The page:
In at least one exemplary embodiment, the connection module 110 includes an interface for connecting with a probe 150 with a key configuration such that pins, posts or other structures are present on the probe 150 to engage the interface in such a way that each combination of features on the probe 150 would be indicative of a probe type. FIG. 2 illustrates a probe 150D with a pin 172 shown in dashed lines as it is inside the controller unit 100. One exemplary way for the identification to occur is that the engagement activates at least one button/switch or similar mechanisms to complete a circuit such that identification of the probe 150 is achieved based on the alignment or arrangement of pins on the probe 150.

As illustrated, for example, in FIG. 2 an exemplary connection between the controller unit 100 and a probe 150D is via an USB connector 112, 162, but a variety of other connections that allow for connection and disconnection are possible. The USB connector 112 allows for easy connection to a computer to download information from the controller unit 100 and/or updating software and information on the controller unit 100. If an USB connector 112 is not part of the system, then other connections are possible including wireless connections to connect the controller unit to other devices such as computers, PDAs, and cellular telephones.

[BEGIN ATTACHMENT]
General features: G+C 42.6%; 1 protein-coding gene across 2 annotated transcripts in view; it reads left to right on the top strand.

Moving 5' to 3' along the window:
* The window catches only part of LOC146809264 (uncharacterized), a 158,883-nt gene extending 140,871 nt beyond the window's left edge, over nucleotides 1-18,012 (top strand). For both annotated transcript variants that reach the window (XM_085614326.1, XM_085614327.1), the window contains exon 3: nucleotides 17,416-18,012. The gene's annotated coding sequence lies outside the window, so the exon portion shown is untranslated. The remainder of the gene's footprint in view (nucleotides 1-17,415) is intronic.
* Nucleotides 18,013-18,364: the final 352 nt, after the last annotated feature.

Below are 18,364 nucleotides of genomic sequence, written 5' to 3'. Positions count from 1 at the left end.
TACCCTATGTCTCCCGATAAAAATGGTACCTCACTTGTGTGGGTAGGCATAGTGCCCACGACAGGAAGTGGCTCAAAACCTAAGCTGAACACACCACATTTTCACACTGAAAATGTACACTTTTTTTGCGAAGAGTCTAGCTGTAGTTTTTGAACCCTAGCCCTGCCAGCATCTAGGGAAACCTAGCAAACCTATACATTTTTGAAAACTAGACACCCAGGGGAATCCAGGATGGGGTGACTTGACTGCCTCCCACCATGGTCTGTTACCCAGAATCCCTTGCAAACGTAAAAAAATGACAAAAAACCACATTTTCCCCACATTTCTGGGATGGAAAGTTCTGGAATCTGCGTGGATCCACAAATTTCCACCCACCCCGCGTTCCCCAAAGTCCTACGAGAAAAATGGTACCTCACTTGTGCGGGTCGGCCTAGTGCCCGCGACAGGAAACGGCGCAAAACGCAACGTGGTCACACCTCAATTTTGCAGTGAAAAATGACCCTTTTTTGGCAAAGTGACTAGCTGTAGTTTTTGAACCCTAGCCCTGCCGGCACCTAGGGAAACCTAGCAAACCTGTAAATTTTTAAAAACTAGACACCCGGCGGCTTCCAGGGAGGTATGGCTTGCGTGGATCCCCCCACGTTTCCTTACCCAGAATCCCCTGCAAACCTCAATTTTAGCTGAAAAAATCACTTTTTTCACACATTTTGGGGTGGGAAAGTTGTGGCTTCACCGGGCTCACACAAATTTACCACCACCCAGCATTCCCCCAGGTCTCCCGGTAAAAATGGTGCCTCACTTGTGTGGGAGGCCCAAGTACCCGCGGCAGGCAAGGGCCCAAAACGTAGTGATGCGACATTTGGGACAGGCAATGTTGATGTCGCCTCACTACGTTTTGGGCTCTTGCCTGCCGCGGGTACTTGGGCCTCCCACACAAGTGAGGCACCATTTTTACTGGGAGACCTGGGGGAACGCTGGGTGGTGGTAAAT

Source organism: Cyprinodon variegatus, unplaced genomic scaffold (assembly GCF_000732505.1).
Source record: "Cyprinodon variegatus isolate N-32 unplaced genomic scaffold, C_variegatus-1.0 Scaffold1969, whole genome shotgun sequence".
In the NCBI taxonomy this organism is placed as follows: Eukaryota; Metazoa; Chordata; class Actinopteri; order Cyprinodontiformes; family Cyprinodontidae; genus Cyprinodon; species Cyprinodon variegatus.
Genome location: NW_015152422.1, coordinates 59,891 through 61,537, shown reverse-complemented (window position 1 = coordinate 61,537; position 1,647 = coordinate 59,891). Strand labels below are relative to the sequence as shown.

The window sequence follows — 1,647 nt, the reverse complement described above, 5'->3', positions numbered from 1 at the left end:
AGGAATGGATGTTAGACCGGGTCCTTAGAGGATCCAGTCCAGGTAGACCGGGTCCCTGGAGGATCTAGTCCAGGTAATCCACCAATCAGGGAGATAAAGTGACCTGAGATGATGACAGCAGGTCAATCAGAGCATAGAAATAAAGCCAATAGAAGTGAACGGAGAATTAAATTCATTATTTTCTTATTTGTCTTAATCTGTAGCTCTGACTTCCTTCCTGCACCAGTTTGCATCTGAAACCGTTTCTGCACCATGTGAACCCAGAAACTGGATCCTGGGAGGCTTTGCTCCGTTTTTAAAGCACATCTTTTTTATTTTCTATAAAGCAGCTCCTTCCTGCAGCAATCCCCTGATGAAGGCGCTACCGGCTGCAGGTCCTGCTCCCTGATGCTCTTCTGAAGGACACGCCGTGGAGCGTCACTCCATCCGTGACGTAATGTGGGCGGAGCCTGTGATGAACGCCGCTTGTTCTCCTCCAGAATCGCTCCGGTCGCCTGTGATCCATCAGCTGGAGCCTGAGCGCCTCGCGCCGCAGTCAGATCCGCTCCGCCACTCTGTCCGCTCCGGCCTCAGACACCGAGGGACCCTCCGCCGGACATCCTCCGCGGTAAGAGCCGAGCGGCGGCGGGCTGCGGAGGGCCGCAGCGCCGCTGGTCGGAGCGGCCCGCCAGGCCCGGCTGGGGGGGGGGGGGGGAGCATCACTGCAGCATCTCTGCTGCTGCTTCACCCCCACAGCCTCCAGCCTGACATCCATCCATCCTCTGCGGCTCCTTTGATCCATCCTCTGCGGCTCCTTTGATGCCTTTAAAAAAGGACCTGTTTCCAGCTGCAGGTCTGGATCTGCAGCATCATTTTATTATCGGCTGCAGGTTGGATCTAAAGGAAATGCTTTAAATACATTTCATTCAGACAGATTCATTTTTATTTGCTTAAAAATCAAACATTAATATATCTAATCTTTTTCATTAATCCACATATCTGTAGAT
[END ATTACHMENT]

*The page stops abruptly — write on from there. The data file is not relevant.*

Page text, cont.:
FIGS. 2-5 illustrate an exemplary arrangement for the control interface 120. The control interface 120 as illustrated includes a start/stop button 122 and a hold button 124. The start/stop button 122 is the control for beginning a measurement session with the button also serving as the control to stop the measurement session and in at least one embodiment for turning the power off on the controller unit 100. Although two separate buttons may be used for starting and stopping. The hold button 124 is for holding the current measurement such as temperature to allow the user to view the measurement on the display 106. In at least one exemplary embodiment, the hold button 124 is omitted as illustrated in FIG. 3 and its functionality is provided by the processor displaying a stabilized measurement. The control interface 120 may also include an on/off button 126 (as illustrated in FIG. 4) and/or a scroll wheel/set of buttons for allowing the user to go through a list of items to measure and/or the type of probe 150 to be connected to the controller unit 100. The control interface in at least one exemplary embodiment includes buttons 128 for accepting and remeasuring a reading as illustrated in FIG. 5 where the hold button 124 in this illustration is also for acceptance.

The control interface 120 in at least one exemplary embodiment includes a scroll wheel 129 (illustrated in FIG. 2), dial or graphical controller that allows the user to scroll through information and/or past readings. In some embodiments, the scroll wheel, dial or buttons (used as up/down keys) are used to select the type of probe that is connected.

In at least one exemplary embodiment, the control interface 120 allows the user to enter information associated with the reading being taken such as location, time and date, type of measurement, what was the measurement taken from, and other relevant information associated with the measurement for latter retrieval along with the readings that are obtained.